When it comes to a joint tenancy agreement, the right of survivorship means that the other family member takes control of the whole property when the other party passes away. This can be very problematic when you are dealing with a family member who has not been paying and is abusive.

Speak to a lawyer on what your options are so that you are fully prepared should a death occur in your family.

#3 Do not react

An abusive person needs to be in control and instigating a fight is one such way of doing so.

While it can be very difficult to not react when the other person is provoking you by shouting and accusing, you need to realise that the other person is not acting rationally.

By not reacting, you have taken away their power to push your buttons. Stay cool and take the high road all the way.

#4 Minimise contact 

By minimising contact with the abuser, you are ensuring your own safety and that things do not have the chance to escalate out of control.

Focus only on the points concerning the house and steer clear from any arguments. Do not get sucked into the drama.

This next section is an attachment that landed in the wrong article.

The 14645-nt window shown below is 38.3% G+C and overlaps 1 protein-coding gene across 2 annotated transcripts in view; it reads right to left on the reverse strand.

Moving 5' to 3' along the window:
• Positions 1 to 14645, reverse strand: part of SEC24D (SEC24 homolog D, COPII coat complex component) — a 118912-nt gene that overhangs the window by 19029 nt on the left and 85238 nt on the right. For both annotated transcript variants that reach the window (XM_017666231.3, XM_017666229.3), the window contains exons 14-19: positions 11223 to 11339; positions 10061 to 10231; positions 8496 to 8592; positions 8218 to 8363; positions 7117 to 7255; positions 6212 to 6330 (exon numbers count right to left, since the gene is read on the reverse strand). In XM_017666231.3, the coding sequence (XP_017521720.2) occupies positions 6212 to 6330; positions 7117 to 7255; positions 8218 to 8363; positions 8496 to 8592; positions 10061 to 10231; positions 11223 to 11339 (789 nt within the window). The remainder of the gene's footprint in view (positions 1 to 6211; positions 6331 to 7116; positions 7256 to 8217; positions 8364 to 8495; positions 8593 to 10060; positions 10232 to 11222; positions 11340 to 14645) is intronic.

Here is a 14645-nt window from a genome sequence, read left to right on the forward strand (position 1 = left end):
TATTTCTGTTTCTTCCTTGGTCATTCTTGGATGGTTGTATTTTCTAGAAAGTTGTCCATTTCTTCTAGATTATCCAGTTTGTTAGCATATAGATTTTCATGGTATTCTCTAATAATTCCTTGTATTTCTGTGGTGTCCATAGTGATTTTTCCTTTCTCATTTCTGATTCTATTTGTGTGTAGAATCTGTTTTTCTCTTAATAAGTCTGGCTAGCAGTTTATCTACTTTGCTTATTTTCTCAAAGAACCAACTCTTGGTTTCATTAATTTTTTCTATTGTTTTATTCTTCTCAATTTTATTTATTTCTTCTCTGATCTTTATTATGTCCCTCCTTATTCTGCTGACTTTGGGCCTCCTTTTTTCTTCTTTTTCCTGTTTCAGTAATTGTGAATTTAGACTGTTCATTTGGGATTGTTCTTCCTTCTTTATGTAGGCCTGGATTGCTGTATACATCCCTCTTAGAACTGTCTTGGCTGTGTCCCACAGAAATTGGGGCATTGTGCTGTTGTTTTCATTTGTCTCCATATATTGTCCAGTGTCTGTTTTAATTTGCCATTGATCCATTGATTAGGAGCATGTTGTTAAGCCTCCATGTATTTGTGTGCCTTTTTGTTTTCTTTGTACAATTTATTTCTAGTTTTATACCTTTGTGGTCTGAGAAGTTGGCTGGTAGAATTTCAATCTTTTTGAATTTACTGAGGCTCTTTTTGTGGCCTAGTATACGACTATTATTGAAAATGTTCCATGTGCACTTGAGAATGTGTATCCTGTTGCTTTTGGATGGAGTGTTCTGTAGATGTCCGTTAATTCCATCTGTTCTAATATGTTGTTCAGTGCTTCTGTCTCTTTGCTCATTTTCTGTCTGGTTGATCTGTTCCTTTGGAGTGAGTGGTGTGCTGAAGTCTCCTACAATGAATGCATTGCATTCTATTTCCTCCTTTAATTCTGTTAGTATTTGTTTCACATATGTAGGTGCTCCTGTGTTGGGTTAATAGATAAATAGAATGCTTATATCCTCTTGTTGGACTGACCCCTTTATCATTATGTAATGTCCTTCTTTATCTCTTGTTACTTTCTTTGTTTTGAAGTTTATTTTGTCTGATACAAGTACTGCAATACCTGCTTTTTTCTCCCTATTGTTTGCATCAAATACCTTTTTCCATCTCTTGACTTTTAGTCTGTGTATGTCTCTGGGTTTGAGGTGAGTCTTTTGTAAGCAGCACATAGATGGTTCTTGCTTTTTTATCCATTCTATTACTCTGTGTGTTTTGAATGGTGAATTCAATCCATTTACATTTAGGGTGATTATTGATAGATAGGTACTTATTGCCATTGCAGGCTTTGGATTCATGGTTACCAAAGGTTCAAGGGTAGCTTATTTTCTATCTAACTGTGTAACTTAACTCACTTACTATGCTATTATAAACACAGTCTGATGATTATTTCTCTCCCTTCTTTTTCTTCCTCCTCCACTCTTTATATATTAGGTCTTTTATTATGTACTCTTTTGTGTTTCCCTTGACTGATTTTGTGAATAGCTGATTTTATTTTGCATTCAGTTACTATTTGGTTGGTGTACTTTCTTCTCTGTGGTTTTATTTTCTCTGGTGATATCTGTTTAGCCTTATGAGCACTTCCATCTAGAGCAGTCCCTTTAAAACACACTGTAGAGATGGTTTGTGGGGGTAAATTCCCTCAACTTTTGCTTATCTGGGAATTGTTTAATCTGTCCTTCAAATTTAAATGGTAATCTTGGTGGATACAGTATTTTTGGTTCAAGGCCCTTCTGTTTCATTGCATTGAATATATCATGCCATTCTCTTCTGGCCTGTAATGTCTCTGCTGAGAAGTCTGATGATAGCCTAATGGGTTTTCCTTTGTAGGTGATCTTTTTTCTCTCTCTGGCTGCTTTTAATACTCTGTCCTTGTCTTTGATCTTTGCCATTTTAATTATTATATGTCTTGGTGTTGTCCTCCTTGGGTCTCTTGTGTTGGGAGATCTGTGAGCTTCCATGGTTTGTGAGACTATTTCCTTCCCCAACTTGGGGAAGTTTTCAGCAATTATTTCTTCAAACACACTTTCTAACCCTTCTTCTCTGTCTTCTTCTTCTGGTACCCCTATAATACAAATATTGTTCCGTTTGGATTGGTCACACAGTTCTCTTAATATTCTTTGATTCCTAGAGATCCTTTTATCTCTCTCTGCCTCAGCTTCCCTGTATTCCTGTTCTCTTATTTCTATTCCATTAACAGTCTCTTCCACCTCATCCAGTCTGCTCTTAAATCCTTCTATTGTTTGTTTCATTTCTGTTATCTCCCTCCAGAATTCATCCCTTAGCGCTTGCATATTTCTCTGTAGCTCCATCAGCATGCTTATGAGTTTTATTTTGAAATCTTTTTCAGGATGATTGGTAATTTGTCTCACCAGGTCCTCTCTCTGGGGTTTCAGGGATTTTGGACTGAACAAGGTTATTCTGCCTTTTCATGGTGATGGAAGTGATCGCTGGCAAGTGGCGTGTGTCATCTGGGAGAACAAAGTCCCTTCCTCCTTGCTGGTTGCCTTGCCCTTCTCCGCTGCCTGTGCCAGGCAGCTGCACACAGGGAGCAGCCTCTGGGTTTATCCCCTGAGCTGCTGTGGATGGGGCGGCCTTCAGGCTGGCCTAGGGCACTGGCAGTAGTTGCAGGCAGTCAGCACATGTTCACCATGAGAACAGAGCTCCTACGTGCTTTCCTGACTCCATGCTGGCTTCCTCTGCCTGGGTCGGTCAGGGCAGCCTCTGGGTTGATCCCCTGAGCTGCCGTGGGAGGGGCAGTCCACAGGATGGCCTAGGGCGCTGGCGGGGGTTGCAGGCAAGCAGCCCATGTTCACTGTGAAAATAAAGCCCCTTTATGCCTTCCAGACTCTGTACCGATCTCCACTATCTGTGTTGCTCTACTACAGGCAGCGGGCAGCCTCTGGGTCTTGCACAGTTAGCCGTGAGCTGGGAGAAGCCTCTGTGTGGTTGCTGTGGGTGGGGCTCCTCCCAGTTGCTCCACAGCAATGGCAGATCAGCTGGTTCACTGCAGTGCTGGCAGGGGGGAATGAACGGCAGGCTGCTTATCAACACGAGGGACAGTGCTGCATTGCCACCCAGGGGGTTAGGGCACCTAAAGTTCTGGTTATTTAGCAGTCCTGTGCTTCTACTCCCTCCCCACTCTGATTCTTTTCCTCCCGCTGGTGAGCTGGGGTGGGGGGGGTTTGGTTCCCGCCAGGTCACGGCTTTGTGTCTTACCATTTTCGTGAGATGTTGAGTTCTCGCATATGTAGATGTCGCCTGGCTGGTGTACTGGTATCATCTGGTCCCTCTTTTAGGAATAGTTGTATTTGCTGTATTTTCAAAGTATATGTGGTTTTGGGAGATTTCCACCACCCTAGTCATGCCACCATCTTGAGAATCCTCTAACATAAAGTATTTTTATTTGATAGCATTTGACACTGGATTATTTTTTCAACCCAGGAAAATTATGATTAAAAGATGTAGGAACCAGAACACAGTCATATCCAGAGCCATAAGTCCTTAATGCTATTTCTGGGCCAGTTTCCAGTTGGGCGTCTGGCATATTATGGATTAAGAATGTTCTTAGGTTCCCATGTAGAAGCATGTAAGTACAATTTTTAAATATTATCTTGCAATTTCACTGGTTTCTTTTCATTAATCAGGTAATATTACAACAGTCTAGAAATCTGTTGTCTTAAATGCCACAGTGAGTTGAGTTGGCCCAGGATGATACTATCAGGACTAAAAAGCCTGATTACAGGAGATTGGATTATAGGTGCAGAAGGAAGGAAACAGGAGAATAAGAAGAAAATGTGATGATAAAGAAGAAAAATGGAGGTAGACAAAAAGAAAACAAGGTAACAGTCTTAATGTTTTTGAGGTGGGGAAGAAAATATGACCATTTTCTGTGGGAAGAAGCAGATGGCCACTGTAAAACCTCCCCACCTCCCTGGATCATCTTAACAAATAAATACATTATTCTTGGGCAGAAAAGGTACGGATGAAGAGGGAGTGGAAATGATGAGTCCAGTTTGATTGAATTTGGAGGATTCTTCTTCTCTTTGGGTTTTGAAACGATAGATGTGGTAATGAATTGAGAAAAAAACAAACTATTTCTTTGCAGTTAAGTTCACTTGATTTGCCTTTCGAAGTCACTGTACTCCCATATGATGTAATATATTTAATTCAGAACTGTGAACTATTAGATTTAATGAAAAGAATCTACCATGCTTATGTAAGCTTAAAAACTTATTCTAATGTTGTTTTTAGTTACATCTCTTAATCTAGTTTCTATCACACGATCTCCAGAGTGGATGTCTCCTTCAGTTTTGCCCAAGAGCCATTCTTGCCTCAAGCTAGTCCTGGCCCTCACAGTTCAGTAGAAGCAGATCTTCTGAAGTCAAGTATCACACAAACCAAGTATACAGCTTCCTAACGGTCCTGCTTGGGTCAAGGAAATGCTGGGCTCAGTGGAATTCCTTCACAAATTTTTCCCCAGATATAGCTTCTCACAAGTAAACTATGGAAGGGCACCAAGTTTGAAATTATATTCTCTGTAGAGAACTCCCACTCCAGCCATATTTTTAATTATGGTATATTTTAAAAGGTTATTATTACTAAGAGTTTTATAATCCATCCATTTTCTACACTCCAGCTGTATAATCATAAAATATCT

#5 Learn to forgive

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The lotus flower symbolises love, courage and the practice of compassion. © Khalil Adis Consultancy

No matter what has happened, each person deserves to be happy. When I speak about forgiveness, it is not for the other person but more for yourself. By learning to forgive, the other person no longer holds any power on you.

I remember how empowering it was when I moved into my own home as the other family member can no longer bully either of us. You have the right to be treated with respect, to be safe and to have a wonderful life away from any abuser.

#6 Seek help

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The Ministry of Social and Family Development have various branches in Singapore. © Khalil Adis Consultancy.

The Ministry of Social and Family Development defines violence as physical injury, direct or indirect threats, sexual assault, emotional and psychological torment, damage to property, social isolation or any behaviour which causes a person to live in fear.
My mom and I have experienced some of the forms of abuse described. While it is hard to believe that your own flesh and blood can turn against you, family violence is very real. Malaysians can similarly seek help from the Ministry of Women, Family and Community Development.

In closing, it is my hope that by sharing this cautionary tale, others in a similar situation will be spared the agony of what we had to endure.

If you have a family member who is abusive or know someone who is being abused, do not hesitate to call the authorities.

Edited by Reena Kaur Bhatt